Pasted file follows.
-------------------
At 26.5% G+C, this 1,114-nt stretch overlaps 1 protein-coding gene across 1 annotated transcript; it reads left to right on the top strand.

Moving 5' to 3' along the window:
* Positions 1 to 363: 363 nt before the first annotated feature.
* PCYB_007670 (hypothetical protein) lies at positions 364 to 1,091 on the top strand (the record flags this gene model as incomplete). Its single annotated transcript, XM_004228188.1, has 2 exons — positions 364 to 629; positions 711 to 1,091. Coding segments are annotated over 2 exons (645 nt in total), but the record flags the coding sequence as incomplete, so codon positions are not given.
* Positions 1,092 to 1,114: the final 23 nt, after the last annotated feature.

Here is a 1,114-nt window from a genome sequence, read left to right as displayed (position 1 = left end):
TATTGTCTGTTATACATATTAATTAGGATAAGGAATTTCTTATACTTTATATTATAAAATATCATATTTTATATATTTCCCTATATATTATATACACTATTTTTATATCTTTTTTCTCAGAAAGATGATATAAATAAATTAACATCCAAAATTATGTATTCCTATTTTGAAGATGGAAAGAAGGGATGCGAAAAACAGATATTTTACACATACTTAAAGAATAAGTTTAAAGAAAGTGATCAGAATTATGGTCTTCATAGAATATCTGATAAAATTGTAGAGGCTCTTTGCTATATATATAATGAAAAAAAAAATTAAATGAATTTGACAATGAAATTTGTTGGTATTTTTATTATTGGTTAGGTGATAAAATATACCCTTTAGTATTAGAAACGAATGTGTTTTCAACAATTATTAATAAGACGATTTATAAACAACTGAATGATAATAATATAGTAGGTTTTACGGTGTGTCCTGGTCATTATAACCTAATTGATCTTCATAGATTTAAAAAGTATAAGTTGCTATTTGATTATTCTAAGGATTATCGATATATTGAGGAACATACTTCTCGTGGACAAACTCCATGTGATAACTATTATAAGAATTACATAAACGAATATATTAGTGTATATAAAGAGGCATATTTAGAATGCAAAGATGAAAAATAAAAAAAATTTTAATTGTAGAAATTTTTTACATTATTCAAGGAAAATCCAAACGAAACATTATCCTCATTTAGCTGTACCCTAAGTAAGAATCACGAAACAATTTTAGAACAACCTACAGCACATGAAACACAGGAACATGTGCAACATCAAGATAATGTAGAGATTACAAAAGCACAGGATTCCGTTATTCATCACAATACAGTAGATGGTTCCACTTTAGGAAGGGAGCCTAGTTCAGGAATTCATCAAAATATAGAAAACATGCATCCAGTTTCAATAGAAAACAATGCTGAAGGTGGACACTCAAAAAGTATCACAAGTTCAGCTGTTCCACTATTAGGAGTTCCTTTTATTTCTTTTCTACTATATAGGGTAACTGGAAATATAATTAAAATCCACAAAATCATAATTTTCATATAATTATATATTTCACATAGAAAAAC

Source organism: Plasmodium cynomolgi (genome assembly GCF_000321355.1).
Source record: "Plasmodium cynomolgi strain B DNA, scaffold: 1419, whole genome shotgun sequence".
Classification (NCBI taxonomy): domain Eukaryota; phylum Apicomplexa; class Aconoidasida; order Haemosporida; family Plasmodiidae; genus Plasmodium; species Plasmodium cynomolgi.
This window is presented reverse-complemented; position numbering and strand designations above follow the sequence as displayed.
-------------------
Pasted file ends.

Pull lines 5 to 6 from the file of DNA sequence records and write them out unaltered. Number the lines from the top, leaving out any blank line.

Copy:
* Positions 1,092 to 1,114: the final 23 nt, after the last annotated feature.

Here is a 1,114-nt window from a genome sequence, read left to right as displayed (position 1 = left end):